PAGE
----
Autumn 2009: Of Note
Emory in the news
Compiled by Beverly Clark
Surviving H1N1: When suspected cases of H1N1 flu emerged on campus this fall, NBC’s Nightly News, ABC’s Good Morning America, CBS’s The Early Show, MSNBC, CNN, the New York Times (in a front page article), the Atlanta Journal-Constitution, and other outlets took note of the University’s proactive efforts to aid sick students and reduce the spread of the illness. Ill students are encouraged to go to the reopened Turman South residence hall where they receive deliveries of food and meds until they are well enough to return to their regular routines. For the latest campus updates, visit www.emory.edu/home/flu.
New ethical frontiers: “Imagine you had a severely injured astronaut on the surface of Mars—or a dead body. American soldiers will put themselves at great risk to retrieve a dead body. On Mars, you have a different situation. You might be endangering the entire mission by trying to retrieve the body. In that case, you might recommend that it be left behind, even if that is against our ethical traditions,” said Paul Root Wolpe, director of the Emory Center for Ethics and the first chief bioethicist for NASA, in an interview with the New York Times on the unique ethical questions space travel can pose.
Finding a home: NPR’s Weekend Edition spoke with Michael Rich, associate professor of political science and director of the Office of University-Community Partnerships, about the radical changes, for better and for worse, that Atlanta has made to its public housing.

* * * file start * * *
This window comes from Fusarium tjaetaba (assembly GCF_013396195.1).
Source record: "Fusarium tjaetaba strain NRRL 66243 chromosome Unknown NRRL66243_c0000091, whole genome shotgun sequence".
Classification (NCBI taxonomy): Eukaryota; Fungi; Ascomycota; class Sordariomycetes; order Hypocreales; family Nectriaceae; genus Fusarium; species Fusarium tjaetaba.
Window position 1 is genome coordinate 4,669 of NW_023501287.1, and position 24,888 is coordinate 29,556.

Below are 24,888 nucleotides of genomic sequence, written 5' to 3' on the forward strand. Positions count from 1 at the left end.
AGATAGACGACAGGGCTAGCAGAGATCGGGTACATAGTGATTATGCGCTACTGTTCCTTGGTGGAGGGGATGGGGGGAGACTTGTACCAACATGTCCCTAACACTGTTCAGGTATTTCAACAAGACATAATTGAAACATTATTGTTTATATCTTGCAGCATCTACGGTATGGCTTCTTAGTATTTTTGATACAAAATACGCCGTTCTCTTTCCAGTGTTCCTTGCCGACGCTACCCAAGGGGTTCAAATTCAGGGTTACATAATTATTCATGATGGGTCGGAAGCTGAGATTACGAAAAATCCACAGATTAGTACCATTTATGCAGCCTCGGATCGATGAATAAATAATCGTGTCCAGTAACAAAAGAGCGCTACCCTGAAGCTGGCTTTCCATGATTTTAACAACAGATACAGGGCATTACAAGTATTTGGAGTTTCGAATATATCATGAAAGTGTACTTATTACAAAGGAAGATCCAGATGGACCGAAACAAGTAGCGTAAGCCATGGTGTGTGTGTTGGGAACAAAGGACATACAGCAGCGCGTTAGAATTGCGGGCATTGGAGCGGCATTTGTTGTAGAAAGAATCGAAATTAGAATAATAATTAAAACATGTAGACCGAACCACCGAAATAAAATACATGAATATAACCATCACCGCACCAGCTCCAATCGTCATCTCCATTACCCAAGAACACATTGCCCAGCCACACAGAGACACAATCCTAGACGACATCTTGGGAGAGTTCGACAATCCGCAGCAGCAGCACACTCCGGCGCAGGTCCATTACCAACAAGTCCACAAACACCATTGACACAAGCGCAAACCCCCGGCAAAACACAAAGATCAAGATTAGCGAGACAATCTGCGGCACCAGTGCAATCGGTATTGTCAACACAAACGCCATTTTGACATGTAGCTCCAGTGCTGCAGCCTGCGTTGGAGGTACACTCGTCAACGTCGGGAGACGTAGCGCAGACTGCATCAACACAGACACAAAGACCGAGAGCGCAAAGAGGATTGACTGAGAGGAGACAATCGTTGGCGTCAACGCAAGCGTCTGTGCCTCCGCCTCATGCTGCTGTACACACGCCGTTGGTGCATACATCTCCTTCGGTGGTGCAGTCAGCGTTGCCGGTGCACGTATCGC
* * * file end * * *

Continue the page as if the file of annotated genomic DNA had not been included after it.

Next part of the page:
Monks with microscopes: The initiatives of Emory faculty to teach math, philosophy, cosmology, life sciences, and neuroscience to Tibetan monks and nuns in Dharamsala, India, were noted by the New York Times in a comprehensive profile of the Emory-Tibet Science Initiative.
Celebrity mourning: In the wake of the deaths of several high-profile celebrities this summer, including Michael Jackson, religion professor Gary Laderman told USA Today there is “a new kind of sacred attachment, one based on fame and looks, personality and stardom.”
Parenting 101: Sending a child to college can be “emotional and overwhelming,” said psychology professor Marshall Duke, who shared his words of wisdom on parenting a college student with the Atlanta Journal-Constitution. For more than twenty years, Duke has given a popular talk to parents during student orientation on how families approach this next stage of life.
Life lesson: Emory’s student-run EMS trained nearly 1,200 of this year’s incoming class in basic CPR. The Associated Press and Inside Higher Education interviewed EMS Chief Alexandra Amaducci 10C.